Saturday, March 28, 2015




What a week this has been! Because...Ta-Da! I have a new book to tell you about, my brand new, just on the market ebook. So it doesn't fit my blog's subtitle, The storycatcher looks at life in rural North Carolina in the 1940's, 1950's and 1960's. Not at all. But that's okay. I write what I enjoy writing.

This, my newest book, is a short little ditty with a contemporary setting, three children going on a hike - in the present tense of 2015, no historical nonfiction here. Not only that, my plan is to have it in ebook format only, not even publishing into print, a concept totally alien to the people of the years I usually post about.

Repeat: Ta - Da! Now presenting, my newly released kindlekid book, Hoop Hike. And, shhh! Don't tell my granddaughter, Reagan. I wrote this book for her next birthday, so it's a surprise.

The rest of the story is that I wrote it for her Christmas present, but time was too pressed and it just didn't happen until this week. But let me tell you the real rest of the story.

I wrote the manuscript last summer, although it had been rolling around my mind long before I ever opened a fresh page on the computer...long before. Back when I was teaching fourth grade, (in another century) I always took my students on a field trip to Tuttle Educational State Forest. One of the learning activities was to walk on the "talking tree" trail with hoops. The children threw their hoops into the woods and then listed (and charted or graphed) whatever they found inside their hoops. Answers often ranged all the way from worms and acorns to litter and rotten apple cores. 

So I imagined three children doing a similar hoop hike, but without the graphing requirements relating to school activities. Just for fun. I added my creative granddaughter, Reagan, using her imagination and finding what only she could see...well, when you read the book, you'll get the idea.

During a visit with my cousin, Gerald Gumbert, and his artistic wife, Roberta, aka, Bobbie, I happened to mention, as part of the conversation, that I had this manuscript but no illustrations. It was a peanut butter/jelly kind of moment, a melding of like minds, that moment when life hands you a special treat. We talked. We meshed. We developed a plan.

She came up with the characters and started the illustrations. Thank you Bobbie for your hard work!

Meanwhile I took a class on how to publish on kindlekids called Kindle Kids Mastery Course. Best money I've spent in a long time! I referred to it over and over as I practiced uploading the delightful pictures Bobbie sent me, and practiced again in formatting the text. This past Monday, when I settled in front of my techie cousin's computer with him at my side, I was ready. Well, sort of. It was a learning experience, to say the least, a seven hour learning experience which would have been made easier had I formatted the pictures correctly instead of waiting until I was ready to insert them. I spent most of the time cropping, checking on how it looked, cropping again, and replacing. We did it, and thank you, Gerald, for your much needed expertise. 

I decided to select from the kindlekid cover templates using a cropped corner taken from one of the pictures Bobbie had sent me. Easier said than done, because I had to work around the background picture to insert the wording. I wanted to use a pinkish color on the cover, Reagan's favorite, but again, working around the background colors, that was a no and I went with the more neutral shades.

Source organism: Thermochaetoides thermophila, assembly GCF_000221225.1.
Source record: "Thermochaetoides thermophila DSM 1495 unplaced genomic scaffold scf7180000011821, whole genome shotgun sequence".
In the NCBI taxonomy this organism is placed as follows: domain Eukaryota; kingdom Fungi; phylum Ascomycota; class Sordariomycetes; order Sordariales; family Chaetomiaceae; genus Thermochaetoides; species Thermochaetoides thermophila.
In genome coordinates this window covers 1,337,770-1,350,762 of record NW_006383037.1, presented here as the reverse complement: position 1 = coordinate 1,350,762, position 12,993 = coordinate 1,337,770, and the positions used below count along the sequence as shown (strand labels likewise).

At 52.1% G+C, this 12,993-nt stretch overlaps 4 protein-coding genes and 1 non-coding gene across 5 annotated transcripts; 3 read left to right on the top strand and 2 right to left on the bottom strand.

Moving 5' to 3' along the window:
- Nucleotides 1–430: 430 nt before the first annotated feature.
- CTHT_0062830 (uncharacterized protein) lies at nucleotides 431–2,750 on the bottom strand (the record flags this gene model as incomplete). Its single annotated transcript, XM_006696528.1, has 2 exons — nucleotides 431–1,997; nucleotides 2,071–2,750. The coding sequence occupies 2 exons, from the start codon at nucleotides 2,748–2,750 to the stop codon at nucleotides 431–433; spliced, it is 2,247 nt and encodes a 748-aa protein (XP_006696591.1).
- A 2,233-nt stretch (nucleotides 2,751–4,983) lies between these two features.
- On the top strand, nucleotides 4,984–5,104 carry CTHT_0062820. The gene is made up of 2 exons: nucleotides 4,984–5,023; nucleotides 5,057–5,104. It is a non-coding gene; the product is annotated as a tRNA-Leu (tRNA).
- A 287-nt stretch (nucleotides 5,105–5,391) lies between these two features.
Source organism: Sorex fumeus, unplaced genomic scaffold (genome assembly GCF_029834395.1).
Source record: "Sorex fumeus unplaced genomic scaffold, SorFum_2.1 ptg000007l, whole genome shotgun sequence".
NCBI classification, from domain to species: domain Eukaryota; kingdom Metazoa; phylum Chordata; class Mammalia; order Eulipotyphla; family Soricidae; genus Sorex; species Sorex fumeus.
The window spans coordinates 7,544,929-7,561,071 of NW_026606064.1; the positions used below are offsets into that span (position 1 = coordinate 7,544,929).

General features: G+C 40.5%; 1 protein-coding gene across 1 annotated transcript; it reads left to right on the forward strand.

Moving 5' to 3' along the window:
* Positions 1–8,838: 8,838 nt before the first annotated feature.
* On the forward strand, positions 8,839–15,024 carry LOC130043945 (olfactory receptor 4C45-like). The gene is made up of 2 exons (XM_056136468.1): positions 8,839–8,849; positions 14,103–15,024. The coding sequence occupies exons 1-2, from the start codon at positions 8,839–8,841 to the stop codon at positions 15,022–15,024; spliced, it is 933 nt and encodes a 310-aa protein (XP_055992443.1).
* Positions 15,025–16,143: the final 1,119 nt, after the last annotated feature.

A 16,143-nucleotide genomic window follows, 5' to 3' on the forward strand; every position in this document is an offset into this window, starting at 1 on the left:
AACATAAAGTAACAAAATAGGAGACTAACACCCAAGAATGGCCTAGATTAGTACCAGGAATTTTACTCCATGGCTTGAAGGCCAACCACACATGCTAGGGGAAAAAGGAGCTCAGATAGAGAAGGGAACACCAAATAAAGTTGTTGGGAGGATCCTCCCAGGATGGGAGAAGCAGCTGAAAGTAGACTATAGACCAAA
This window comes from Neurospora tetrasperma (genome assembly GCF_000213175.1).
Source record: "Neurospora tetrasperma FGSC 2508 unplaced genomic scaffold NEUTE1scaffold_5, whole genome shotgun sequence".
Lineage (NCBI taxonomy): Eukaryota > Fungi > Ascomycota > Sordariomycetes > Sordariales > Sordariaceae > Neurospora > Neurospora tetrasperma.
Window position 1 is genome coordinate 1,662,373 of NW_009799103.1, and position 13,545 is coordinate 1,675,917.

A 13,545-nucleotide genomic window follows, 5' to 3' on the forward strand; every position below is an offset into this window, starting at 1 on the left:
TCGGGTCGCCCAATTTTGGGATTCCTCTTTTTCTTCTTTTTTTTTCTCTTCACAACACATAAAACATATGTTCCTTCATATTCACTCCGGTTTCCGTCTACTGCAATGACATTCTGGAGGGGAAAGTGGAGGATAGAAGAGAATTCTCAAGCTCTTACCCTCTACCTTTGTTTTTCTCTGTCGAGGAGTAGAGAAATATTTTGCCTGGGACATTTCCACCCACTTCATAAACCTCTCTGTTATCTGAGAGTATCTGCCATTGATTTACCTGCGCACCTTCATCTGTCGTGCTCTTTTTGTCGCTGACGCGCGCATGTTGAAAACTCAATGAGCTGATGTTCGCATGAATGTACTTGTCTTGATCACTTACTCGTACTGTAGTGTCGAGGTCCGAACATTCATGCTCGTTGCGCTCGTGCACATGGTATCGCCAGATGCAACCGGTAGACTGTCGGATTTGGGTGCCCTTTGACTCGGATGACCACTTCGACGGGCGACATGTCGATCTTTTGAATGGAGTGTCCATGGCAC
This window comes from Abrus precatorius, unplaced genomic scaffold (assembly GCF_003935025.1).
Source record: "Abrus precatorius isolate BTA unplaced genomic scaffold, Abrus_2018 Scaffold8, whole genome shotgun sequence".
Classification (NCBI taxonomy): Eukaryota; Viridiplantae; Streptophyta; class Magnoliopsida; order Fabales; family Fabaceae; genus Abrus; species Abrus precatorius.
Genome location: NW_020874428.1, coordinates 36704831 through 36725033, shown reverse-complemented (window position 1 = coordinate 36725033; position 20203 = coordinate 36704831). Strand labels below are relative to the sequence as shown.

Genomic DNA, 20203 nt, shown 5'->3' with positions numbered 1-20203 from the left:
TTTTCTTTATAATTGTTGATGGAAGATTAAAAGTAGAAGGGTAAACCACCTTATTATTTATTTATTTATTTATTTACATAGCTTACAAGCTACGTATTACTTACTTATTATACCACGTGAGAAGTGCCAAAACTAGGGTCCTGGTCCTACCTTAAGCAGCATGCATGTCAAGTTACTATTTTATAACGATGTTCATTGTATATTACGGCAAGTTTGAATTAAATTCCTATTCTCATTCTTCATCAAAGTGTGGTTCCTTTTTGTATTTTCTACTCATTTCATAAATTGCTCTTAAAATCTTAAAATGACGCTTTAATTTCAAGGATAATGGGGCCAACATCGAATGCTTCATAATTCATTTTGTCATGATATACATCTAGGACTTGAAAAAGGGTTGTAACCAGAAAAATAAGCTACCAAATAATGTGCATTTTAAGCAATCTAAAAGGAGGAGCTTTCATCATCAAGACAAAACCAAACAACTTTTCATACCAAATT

There's nothing neutral about the colors of these illustrations.
I've inserted another picture here to tease you. That's Lou, finding crayfish in his hoop. And yes, I used the word crayfish, not crawfish or crawdad. Growing up with a creek in my backyard, I heard the "crayfish" word, most often used by my mother screaming when I appeared at the backdoor with one pinched between my fingers.

I'm a little sad whenever I finish a project. I spend a lot of time with the characters, this time with Sue and Lou and Reagan Roo. They have become my friends and I will miss them, but now they are yours. In the end, that's what publishing a book is all about, creating and sharing.

Catch of the day,


Saturday, March 21, 2015

Book Club

When I was a youngster back in the late fifties, early sixties, my mother belonged to a book club, the Athenean Book Club to be exact. I loved the name even though I could never pronounce it or spell it. That's the official spelling...I checked. She just called it "Book Club" and so did I. 

I always was in awe watching her on meeting days, dressing to the nines. This was her social outlet, the meeting of like minds, the escape from drudgery of day to day motherhood and teacherhood. Oh, how she enjoyed it. She relished the thought of sitting in someone's living room talking about book related issues. She cherished the friendships she developed. I do believe the dream house my parents built was designed around her need to host book club once a year. They were sure to include a formal living room, "the preacher parlor" my father called it even though the preacher rarely came calling. It was book club that came calling instead.

She fretted over having a clean house and our spring cleaning revolved around her designated Saturday, no matter what the season. The person hosting didn't serve the refreshments, only the beverage. The co-host supplied the food, which was good news for my non-chef mom.  Even yet, this was my mother's chance to be proper. We ironed the linen napkins. We brought out the best heirloom china we had and carefully washed each cup and saucer, removing all dust that had accumulated since last book club. Paper plates weren't that popular in those days and even if they were, not in our home, not that day. Plastic spoons to stir the coffee, never!